We turned this rosette print inside out for an even more faded appearance
=paint & sandpaper
DISTRESS A PAINTED MIRROR
No time to search antique markets? Add colour and character to a plain
white wood-framed mirror with minimal effort. To start, paint the frame
with two different colours of semi-gloss latex paint; we covered Valspar’s
pale blue Pistachio Ice (CI 34) with Good Luck Charm (CI 23), a jade green.
Let the paint dry between coats. When the second coat is dry, use fine
sandpaper to wear down the paint in patches, sanding only to the first
coat in some areas and right down to the wood in others. Dresser, Simply
Home; quill box, Absolutely North; lamp, Decorum; calendar, Jackson Falk; wall colour,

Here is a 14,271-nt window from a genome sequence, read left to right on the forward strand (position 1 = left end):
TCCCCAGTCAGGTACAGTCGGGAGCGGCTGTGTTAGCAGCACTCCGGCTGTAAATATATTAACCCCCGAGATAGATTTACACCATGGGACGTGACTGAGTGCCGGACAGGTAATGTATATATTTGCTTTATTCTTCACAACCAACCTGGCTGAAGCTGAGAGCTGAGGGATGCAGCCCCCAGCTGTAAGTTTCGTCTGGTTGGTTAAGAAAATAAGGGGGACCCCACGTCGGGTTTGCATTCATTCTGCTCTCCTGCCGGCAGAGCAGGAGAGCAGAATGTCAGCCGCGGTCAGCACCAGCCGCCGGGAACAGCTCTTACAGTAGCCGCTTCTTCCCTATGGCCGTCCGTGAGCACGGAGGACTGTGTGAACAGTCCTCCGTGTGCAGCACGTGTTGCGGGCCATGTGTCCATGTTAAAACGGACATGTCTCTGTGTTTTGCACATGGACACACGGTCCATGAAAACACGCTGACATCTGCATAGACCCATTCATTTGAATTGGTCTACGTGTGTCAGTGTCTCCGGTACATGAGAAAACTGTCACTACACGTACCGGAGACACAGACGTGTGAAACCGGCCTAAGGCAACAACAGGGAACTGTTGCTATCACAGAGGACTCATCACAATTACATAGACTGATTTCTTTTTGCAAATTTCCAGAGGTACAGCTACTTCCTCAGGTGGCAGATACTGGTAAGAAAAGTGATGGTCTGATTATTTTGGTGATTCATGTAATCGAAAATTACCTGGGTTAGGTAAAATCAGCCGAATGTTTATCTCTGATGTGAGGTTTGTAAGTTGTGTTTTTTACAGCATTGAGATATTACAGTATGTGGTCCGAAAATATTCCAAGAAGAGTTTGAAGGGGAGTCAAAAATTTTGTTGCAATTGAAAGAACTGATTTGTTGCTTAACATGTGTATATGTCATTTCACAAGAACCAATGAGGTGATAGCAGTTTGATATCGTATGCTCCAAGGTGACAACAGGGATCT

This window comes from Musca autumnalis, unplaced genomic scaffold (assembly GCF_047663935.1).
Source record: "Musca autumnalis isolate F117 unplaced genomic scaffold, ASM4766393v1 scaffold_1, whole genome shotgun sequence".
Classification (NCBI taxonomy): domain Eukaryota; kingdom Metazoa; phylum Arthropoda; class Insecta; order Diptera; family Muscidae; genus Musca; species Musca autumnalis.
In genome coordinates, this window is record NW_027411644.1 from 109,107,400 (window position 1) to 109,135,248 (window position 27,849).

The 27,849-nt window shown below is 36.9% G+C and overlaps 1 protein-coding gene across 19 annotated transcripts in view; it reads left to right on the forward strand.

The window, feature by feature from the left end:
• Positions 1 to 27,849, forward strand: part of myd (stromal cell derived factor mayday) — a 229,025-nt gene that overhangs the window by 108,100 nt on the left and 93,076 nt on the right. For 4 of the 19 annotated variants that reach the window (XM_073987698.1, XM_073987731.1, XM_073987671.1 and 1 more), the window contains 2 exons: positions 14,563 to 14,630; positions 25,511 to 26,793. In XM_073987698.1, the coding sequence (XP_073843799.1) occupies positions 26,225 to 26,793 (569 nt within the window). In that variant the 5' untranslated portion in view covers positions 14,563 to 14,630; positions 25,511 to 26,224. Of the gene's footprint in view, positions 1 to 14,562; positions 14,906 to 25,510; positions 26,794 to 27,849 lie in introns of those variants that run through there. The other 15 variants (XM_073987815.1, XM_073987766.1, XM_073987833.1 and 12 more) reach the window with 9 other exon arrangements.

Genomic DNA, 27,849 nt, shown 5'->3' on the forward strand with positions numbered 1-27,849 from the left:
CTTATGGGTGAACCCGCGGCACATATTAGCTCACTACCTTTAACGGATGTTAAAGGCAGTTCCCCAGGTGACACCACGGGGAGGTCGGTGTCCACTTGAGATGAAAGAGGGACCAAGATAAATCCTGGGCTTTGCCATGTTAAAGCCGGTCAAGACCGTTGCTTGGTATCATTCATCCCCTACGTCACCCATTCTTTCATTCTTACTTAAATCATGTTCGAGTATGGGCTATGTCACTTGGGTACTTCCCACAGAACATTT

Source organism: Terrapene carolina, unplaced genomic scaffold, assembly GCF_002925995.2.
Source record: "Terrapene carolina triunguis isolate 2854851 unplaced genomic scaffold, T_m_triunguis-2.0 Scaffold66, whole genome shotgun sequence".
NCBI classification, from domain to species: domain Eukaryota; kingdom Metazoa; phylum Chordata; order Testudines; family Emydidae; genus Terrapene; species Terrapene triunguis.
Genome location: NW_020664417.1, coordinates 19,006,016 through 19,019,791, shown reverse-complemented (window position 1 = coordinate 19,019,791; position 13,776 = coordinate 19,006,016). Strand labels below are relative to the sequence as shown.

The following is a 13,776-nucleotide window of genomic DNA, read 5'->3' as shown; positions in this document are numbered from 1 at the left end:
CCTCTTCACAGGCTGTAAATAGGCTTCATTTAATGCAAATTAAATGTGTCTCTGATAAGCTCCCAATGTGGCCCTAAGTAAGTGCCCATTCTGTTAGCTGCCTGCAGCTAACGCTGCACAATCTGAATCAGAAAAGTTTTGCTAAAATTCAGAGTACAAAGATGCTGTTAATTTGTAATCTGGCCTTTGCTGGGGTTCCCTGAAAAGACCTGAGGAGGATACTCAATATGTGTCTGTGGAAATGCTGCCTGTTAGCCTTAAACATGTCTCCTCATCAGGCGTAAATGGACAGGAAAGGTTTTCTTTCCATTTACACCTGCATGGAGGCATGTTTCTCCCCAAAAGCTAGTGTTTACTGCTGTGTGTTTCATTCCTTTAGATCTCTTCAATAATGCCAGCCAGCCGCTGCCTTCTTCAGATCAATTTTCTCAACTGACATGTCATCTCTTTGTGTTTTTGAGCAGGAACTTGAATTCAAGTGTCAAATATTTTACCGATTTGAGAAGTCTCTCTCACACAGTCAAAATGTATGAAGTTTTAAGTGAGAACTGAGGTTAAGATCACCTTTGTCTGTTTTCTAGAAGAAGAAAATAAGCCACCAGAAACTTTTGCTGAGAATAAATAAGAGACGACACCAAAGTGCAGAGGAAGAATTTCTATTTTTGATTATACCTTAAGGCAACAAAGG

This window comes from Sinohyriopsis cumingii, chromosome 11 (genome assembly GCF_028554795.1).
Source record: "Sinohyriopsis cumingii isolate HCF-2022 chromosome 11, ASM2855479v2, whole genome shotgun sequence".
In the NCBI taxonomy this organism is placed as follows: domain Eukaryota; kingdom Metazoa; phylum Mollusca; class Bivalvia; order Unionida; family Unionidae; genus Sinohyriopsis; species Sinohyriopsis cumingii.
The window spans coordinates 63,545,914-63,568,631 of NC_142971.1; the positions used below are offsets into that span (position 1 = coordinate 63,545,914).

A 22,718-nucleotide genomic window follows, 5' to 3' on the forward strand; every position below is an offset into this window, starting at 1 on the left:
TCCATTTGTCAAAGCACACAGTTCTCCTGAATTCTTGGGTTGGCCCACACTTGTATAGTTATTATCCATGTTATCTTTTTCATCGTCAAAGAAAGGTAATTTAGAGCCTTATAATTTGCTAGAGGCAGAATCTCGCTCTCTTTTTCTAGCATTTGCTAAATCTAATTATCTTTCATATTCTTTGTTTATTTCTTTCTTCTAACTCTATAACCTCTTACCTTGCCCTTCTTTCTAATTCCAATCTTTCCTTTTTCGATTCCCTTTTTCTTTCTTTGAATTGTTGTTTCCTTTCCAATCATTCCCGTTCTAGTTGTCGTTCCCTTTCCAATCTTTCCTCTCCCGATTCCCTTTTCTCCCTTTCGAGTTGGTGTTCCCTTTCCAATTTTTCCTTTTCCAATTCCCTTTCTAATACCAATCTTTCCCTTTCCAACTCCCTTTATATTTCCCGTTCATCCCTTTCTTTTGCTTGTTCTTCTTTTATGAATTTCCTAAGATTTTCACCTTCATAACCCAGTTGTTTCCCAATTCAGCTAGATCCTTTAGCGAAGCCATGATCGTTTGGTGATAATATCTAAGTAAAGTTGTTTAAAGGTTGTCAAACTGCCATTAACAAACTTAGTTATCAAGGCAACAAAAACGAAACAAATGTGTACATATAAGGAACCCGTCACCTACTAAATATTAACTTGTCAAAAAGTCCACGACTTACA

Fleecy (CI 201), mirror colours, by Valspar, Lowe’s; plate, Constantine.
SEE SOURCE GUIDE
This simple shortcut to a timeworn look replaces the
crispness of new pillowcases, curtains and linens with
a venerable charm. Look for traditional patterns such
as ticking stripes and florals in natural fabrics like
cotton and linen, which absorb the tea-dye best. Steep
tea bags in hot water until it’s the colour of strong tea
(estimate about 2 bags for every 3 cups of water), then
immerse the fabric. Let it soak until it’s a bit darker
than the desired colour — it should look aged, not dirty.
To set the dye, transfer the fabric into a cold solution
of water and white vinegar (15 cups of water to 1 cup
of vinegar). Let sit for 15 minutes, then wash in warm
soapy water and rinse until water runs clear. Tumble
dry on high. Pillow fabrics, Designer Fabrics; chair, 507 Antiques;
rope doorstop, Angus & Company.
=a prized patina